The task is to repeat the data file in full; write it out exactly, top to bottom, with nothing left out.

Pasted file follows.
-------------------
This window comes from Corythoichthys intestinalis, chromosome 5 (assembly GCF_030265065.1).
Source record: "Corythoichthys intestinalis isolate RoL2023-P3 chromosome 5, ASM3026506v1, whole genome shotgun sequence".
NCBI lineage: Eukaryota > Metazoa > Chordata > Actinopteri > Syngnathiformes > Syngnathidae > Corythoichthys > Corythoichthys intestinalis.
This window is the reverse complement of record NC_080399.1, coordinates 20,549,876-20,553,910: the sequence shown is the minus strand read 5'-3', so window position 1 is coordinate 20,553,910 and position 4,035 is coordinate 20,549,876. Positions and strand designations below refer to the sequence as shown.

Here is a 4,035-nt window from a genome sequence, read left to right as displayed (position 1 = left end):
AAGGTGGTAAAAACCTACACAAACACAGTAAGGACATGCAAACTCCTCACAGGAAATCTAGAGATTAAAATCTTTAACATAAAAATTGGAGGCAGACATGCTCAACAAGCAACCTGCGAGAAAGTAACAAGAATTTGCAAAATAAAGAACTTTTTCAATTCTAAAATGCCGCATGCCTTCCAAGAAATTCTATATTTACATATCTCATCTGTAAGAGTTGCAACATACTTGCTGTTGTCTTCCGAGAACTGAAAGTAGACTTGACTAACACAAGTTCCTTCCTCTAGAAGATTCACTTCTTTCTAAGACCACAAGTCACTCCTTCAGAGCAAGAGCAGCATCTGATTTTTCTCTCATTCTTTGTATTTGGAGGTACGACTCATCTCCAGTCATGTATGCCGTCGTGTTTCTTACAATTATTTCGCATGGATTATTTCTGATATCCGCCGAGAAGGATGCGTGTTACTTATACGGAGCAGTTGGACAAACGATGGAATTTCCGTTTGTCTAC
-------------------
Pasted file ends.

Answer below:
This window comes from Corythoichthys intestinalis, chromosome 5 (assembly GCF_030265065.1).
Source record: "Corythoichthys intestinalis isolate RoL2023-P3 chromosome 5, ASM3026506v1, whole genome shotgun sequence".
NCBI lineage: Eukaryota > Metazoa > Chordata > Actinopteri > Syngnathiformes > Syngnathidae > Corythoichthys > Corythoichthys intestinalis.
This window is the reverse complement of record NC_080399.1, coordinates 20,549,876-20,553,910: the sequence shown is the minus strand read 5'-3', so window position 1 is coordinate 20,553,910 and position 4,035 is coordinate 20,549,876. Positions and strand designations below refer to the sequence as shown.

Here is a 4,035-nt window from a genome sequence, read left to right as displayed (position 1 = left end):
AAGGTGGTAAAAACCTACACAAACACAGTAAGGACATGCAAACTCCTCACAGGAAATCTAGAGATTAAAATCTTTAACATAAAAATTGGAGGCAGACATGCTCAACAAGCAACCTGCGAGAAAGTAACAAGAATTTGCAAAATAAAGAACTTTTTCAATTCTAAAATGCCGCATGCCTTCCAAGAAATTCTATATTTACATATCTCATCTGTAAGAGTTGCAACATACTTGCTGTTGTCTTCCGAGAACTGAAAGTAGACTTGACTAACACAAGTTCCTTCCTCTAGAAGATTCACTTCTTTCTAAGACCACAAGTCACTCCTTCAGAGCAAGAGCAGCATCTGATTTTTCTCTCATTCTTTGTATTTGGAGGTACGACTCATCTCCAGTCATGTATGCCGTCGTGTTTCTTACAATTATTTCGCATGGATTATTTCTGATATCCGCCGAGAAGGATGCGTGTTACTTATACGGAGCAGTTGGACAAACGATGGAATTTCCGTTTGTCTAC